Fifty years ago, in July 1970, Xerox opened its Palo Alto Research Center, or PARC. The goal of PARC was to create computer technology-related solutions that Xerox could monetize. Remember, this was a year after the moon landing, and the typical business computer occupied an entire room in an office building.
The engineers at PARC were responsible for creating the first personal computer, the graphical user interface, and the mouse. Not only that, PARC is the primary reason that what we think of as Silicon Valley is located in California and not somewhere else.
Then why does Xerox make copiers and not PCs or software?
One word: inertia. Xerox was – and is – focused on copiers. While the inventions coming out of PARC were monumental, no one at Xerox knew quite what to do with them. Two men who did know: Bill Gates and Steve Jobs. But neither worked for PARC or Xerox.
What Gates and Jobs had was an ability to see beyond what was. They weren’t bogged down by inertia or blinded by the status quo. They were able to see a different world, and they both built companies with the vision to create that world.
Xerox suffered from the same affliction as Eastman Kodak. The same as the Redcoats in the American Revolution. The same as the British Cavalry in the World War I. And the same as Sony in the 1990s.
All were blinded by what was and weren’t able to see what could be. More important, they weren’t able to develop the idea and build it out. The organizational inertia was too hard to stop, and changing direction was never an option.
The most recent occurrence of the inertia effect is Instacart and the grocery industry. Instacart didn’t invent delivery – that’s been available for years. Nor did it invent crowdsourcing. It did come up with the idea of putting them together and solving a problem that supermarkets have been unable – mostly unwilling – to solve.
Despite owning no assets, Instacart has a market value of $17B with a “b.” Not only has Instacart created a viable model, it’s made the supermarket industry complicit in its rise to success – and the industry’s likely demise.
While the COVID-s19 crisis has a lot to do with Instacart’s meteoric rise, that impact has only been to accelerate what was happening anyway. Grocery retailers saw e-commerce coming; it’s been chipping away at in-store shopping a percent or so a year.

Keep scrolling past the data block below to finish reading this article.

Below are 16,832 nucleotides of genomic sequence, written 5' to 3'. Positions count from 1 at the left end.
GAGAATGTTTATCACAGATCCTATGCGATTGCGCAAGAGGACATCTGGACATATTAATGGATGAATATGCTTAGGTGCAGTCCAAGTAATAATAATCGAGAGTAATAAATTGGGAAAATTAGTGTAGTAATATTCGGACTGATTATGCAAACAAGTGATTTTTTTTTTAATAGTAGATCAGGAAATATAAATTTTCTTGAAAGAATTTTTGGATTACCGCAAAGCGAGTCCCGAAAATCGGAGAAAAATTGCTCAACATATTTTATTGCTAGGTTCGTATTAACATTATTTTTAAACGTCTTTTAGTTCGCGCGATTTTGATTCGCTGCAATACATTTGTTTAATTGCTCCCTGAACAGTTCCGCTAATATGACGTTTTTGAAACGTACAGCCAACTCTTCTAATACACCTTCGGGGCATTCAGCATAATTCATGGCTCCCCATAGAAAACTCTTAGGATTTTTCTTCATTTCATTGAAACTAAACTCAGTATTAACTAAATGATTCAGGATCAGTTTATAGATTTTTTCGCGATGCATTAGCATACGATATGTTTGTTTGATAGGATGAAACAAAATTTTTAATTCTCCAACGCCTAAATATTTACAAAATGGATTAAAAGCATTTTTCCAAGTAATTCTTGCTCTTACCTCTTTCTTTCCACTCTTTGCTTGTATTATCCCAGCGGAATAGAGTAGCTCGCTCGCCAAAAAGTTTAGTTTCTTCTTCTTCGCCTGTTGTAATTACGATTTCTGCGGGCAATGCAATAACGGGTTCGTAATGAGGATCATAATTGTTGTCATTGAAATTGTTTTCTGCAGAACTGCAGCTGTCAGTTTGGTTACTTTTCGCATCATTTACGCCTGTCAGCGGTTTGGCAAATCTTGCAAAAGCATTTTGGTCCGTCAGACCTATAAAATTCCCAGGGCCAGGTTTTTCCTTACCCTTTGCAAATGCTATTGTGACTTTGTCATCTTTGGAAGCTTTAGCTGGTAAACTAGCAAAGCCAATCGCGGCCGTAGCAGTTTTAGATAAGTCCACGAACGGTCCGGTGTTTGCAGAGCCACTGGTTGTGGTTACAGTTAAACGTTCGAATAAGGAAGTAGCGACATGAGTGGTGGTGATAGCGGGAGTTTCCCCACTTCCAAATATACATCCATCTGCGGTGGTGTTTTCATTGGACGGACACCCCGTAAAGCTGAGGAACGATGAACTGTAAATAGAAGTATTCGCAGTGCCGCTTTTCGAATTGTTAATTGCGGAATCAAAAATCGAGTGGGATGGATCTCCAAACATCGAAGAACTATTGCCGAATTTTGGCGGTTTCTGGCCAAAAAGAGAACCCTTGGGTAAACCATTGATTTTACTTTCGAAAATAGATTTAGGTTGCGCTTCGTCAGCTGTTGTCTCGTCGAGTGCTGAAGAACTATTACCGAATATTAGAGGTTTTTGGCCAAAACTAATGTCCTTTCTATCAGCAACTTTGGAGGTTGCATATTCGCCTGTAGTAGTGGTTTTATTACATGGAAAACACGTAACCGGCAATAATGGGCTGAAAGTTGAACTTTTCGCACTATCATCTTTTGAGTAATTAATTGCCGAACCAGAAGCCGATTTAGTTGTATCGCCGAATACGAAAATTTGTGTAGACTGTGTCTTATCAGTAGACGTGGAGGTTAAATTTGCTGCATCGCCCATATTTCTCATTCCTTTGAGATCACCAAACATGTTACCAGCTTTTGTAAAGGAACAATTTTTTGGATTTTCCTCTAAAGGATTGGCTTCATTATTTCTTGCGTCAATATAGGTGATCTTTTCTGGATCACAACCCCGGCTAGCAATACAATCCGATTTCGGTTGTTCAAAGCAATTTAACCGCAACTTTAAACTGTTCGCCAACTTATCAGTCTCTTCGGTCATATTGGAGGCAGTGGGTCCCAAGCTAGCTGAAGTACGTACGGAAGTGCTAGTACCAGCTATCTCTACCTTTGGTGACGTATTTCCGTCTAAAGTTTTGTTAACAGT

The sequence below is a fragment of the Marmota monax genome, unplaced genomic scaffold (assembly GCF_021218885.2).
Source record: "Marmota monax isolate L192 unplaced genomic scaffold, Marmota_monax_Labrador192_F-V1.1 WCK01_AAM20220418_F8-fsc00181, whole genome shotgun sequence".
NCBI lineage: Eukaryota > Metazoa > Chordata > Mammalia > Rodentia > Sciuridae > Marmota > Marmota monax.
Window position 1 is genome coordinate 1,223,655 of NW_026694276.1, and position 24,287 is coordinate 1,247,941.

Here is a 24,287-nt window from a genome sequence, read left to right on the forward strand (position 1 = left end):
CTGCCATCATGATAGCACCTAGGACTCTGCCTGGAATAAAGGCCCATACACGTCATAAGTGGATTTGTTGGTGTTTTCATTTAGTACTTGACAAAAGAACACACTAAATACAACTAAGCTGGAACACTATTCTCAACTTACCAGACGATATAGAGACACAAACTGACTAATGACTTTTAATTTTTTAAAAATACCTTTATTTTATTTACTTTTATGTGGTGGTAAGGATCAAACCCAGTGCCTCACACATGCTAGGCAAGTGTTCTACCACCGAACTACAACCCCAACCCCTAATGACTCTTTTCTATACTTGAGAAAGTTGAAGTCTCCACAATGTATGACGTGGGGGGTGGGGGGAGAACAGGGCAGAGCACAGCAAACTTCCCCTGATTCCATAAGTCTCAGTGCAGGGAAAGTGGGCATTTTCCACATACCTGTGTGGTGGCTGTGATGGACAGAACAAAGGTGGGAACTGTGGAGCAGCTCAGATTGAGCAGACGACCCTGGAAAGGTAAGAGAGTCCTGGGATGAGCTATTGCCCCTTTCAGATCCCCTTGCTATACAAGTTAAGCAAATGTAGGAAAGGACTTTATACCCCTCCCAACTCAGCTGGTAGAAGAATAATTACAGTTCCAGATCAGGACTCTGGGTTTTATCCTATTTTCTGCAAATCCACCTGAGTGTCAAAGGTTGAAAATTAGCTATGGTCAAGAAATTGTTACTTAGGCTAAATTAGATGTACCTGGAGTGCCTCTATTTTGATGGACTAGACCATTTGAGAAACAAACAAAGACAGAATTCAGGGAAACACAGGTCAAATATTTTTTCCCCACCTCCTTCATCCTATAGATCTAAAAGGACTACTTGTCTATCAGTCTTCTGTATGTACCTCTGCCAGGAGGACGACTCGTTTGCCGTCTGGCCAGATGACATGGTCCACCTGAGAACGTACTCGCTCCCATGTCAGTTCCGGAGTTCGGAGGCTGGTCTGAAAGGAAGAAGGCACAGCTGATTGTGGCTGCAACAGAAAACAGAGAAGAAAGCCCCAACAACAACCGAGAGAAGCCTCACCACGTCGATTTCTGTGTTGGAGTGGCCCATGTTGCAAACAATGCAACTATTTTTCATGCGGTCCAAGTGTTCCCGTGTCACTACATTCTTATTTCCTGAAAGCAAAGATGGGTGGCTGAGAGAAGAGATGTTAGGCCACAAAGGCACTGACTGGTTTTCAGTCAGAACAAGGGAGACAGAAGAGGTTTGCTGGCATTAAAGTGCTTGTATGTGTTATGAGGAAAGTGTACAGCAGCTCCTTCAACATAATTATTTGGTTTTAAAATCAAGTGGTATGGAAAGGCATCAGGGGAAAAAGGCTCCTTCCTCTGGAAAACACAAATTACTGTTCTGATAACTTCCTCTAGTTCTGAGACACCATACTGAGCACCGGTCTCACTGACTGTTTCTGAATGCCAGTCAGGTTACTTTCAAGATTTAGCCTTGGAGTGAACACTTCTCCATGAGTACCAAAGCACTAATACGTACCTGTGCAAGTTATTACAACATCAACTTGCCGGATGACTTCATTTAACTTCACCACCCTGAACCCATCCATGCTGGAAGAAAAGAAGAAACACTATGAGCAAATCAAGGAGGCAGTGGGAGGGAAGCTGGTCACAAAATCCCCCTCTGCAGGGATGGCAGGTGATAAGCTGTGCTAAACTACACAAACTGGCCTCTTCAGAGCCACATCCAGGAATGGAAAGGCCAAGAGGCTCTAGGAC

Despite owning no assets, Instacart has a market value of $17B with a “b.”
The standard response was something like “We’ll come up with a delivery model that makes sense, but for now let’s use this start-up and let them figure out the bugs. Then we can copy it.” Everyone agreed that this was the best path because no one wanted to put any real resources against delivery, and besides, it’s less than 10% of sales. Who cares?
Enter COVID-19, and all those shoppers who couldn’t be bothered to go online, create a list, and shop remotely were suddenly doing just that. By the millions.
Instacart answered the call and grew like a mushroom after a rain. Within weeks it had doubled, then tripled, its workforce. Despite long hours, low pay, and no benefits, Instacart got all the help it needed as workers were furloughed or laid off, and needed some form of income.
Supermarkets turned a blind eye to the needs of those workers, got lots of credit for keeping its own employees on the front lines, and raised prices. Once again the response was, “This will be over soon and people will come back to the stores.”
Except it wasn’t over soon, and still isn’t. Every week that goes by is one more percentage point of shoppers who will not return to the store. Many shoppers have switched stores, because location, along with ingress and egress, are less critical. The biggest deterrent for shoppers to switch is having to learn a new store. That’s no longer a barrier.
Instacart has been working hard to form relationships with its new customers. Not only is it the face and the brand that the customer sees, it’s now working directly with CPG manufacturers to offer exclusive promotions to customers.
Retail brick and mortar isn’t going away. People will still shop, but the paradigm has changed forever. Instacart has a seat at the table with the grownups.
The supermarket chains that not only allowed this to happen, but were complicit in their own demise, can only look at Xerox and Kodak as their future. Kroger and Albertsons have become commodities serving – not customers – but professional shoppers. Instacart owns the consumer relationship – the stores are just hardware.